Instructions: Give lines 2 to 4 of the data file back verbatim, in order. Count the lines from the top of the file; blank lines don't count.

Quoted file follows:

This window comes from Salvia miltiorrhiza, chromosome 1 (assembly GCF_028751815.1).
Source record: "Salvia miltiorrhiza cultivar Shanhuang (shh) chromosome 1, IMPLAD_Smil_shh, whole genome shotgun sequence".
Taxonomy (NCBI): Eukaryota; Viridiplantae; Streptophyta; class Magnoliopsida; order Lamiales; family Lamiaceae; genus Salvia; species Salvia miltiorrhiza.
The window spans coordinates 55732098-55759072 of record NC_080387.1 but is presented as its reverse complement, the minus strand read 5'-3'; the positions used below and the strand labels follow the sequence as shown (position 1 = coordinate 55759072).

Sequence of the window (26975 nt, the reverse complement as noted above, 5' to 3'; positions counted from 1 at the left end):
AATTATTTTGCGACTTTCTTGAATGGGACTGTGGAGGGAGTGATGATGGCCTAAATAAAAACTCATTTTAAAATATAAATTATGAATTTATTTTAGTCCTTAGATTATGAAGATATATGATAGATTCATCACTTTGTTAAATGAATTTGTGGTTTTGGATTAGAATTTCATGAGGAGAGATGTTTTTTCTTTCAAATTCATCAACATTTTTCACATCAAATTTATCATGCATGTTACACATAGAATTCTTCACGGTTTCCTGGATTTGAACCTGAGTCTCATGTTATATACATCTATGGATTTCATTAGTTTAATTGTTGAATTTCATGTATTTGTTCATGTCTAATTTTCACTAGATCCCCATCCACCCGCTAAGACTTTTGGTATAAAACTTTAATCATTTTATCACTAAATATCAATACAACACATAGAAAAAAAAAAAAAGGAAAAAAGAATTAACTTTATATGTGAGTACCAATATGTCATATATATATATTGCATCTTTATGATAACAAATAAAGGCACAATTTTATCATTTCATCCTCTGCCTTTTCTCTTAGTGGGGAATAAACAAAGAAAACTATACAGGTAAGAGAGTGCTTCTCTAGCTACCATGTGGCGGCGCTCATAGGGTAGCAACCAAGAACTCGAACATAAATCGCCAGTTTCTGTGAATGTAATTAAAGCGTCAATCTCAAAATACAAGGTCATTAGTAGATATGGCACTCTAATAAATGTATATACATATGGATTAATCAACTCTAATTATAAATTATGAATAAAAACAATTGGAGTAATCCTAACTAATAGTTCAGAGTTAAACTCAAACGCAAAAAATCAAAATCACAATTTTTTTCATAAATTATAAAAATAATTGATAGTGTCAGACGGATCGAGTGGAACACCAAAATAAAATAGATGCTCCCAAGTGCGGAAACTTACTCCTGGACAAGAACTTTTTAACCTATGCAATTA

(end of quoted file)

Source record: "Salvia miltiorrhiza cultivar Shanhuang (shh) chromosome 1, IMPLAD_Smil_shh, whole genome shotgun sequence".
Taxonomy (NCBI): Eukaryota; Viridiplantae; Streptophyta; class Magnoliopsida; order Lamiales; family Lamiaceae; genus Salvia; species Salvia miltiorrhiza.
The window spans coordinates 55732098-55759072 of record NC_080387.1 but is presented as its reverse complement, the minus strand read 5'-3'; the positions used below and the strand labels follow the sequence as shown (position 1 = coordinate 55759072).